Lee finally cuts to the chase: “I don’t really understand when people say, ‘It’s too soon,’” she says. “Too soon for what? ”
It’s a good question, one that might reasonably be answered by the usually private Chow. She was convinced to sign over the rights to her husband’s story (which is, of course, also her own to a large extent) by Barna’s track record: he produced the film version of Roméo Dallaire’s Shake Hands with the Devil as well as the 2008 Céline Dion biopic Céline. “I checked the producer and noticed that he’s very professional,” she says during an interview at her office in Toronto’s Kensington Market. “He seems very genuine in wanting to tell Jack Layton’s story.” Even if one takes into account syntactical idiosyncrasy (“Words are not her dexterity,” offers Lee), Chow’s frequent reference to “Jack Layton” is as good a sign as any that Jack is not so much a movie about a man as a movie about an idea of a man.
In his book History by Hollywood, Robert Brent Toplin points out that there was little public interest in General George S. Patton before George C. Scott played him as a hard-nosed American hero in the 1970 film. Of course, Patton had been dead for a quarter century by the time Francis Ford Coppola and Edmund H. North wrote the screenplay, which they based largely on two respected biographies. Similarly, Spike Lee’s 1992 biopic Malcolm X was informed by the long-deceased activist’s memoirs. Even CBC’s 2002 banner miniseries, Trudeau, aired after the titular PM’s political legacy had already been enshrined in high school history books, a matter of public record rather than dramatic invention.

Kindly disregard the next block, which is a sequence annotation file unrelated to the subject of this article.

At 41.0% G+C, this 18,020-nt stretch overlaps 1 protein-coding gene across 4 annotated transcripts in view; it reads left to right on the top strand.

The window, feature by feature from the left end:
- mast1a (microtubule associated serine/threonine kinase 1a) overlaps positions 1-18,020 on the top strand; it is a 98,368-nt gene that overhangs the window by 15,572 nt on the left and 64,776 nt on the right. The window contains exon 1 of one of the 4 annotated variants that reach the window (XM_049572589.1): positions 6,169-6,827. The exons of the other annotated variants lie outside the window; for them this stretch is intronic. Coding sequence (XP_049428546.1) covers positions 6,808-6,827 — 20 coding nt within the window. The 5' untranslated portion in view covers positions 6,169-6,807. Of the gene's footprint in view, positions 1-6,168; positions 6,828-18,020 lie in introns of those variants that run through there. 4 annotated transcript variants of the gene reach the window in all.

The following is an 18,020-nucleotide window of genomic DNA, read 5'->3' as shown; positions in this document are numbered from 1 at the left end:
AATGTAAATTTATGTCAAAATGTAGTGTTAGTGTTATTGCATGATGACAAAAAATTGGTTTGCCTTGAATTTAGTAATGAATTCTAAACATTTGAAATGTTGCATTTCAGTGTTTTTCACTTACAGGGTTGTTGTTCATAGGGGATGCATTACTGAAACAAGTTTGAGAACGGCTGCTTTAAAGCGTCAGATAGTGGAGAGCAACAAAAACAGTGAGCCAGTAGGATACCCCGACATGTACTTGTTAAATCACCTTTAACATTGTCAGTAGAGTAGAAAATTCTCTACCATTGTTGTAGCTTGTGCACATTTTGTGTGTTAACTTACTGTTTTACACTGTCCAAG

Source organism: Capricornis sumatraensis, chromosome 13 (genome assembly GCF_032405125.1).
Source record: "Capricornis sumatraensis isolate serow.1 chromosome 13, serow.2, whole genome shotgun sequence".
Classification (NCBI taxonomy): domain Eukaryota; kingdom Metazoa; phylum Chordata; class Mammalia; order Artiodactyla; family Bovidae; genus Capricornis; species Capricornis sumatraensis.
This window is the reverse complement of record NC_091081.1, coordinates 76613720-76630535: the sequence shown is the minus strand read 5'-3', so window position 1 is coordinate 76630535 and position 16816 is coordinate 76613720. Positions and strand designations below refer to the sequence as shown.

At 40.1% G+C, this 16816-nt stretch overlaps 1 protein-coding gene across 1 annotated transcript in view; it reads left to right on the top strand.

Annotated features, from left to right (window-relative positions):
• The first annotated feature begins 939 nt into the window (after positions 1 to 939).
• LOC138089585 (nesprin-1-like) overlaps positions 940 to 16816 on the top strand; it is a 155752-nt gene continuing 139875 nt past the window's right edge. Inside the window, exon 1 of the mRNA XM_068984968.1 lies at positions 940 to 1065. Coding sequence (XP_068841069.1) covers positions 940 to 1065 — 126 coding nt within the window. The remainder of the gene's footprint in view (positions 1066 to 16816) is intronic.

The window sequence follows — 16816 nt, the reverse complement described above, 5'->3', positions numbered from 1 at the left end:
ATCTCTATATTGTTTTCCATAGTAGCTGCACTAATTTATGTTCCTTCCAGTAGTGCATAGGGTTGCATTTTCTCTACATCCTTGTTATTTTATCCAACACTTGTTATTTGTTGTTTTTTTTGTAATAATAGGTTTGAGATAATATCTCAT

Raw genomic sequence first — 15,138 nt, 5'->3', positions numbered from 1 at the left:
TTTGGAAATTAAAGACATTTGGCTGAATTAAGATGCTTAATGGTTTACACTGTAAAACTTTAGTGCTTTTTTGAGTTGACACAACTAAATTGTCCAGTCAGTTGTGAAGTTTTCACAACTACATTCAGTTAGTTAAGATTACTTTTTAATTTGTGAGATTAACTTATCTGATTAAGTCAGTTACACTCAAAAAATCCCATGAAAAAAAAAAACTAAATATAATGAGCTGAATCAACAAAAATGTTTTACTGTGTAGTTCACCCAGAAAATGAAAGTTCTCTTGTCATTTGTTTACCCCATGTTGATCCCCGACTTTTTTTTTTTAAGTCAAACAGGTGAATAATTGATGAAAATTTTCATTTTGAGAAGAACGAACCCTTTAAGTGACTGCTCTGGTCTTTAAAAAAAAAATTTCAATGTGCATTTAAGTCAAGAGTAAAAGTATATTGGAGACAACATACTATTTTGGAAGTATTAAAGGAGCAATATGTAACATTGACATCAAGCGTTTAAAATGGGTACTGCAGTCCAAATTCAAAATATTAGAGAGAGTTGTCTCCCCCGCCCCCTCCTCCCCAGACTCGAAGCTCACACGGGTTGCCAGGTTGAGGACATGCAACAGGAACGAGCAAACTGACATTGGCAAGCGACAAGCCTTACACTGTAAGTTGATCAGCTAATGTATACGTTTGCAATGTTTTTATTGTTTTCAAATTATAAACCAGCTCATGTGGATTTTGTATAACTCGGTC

Jack, by comparison, is ripped from yesterday’s headlines. It canonizes a moment that is still playing out. Layton’s closest Hollywood historical analogue, in this sense, is George W. Bush, whom Oliver Stone memorialized onscreen while the ex-commander-in-chief was still in office. W. feels as if it might have been focus-grouped by public sentiment, tailored to the American people’s fascination with its subject. It plays like a two-hour-plus Saturday Night Live sketch, more an impression of Bush’s career than a study of it.
Jack promises the same kind of impressionistic hit, albeit played for waterworks instead of W.’s schadenfreude. It has the makings of a rough sketch of a hero for a nation of Everymen (or Everypersons), just “an ordinary guy to have a beer with,” as Chow puts it. For all of Stephen Harper’s effort to show up at Olympic hockey games in a tailored jersey, he doesn’t possess this man-of-the-people charm. Lord knows, Michael Ignatieff didn’t have it. Layton’s reach extended well beyond his party’s sixty-six-seat gain; when Roberts was cast in the lead, even his diehard Conservative parents assured him, “Everyone likes Jack Layton.”
Herodotus, the so-called Father of History, posits that historical inquiries are animated by the twin aims of preservation and causation. Think of Jack as an exercise in the former. As such, it’s not too soon, but rather just in time, almost like a second state funeral, a television event that marks the passing of Jack Layton into “Jack Layton.” Ten or twenty-five years from now, when his legacy can be properly, exhaustively, unsympathetically dismantled, Jack could very well constitute an object of material history as emblematic as the man’s victory cane.
This appeared in the January/February 2013 issue.
John Semley writes for the Globe and Mail and the Toronto Star.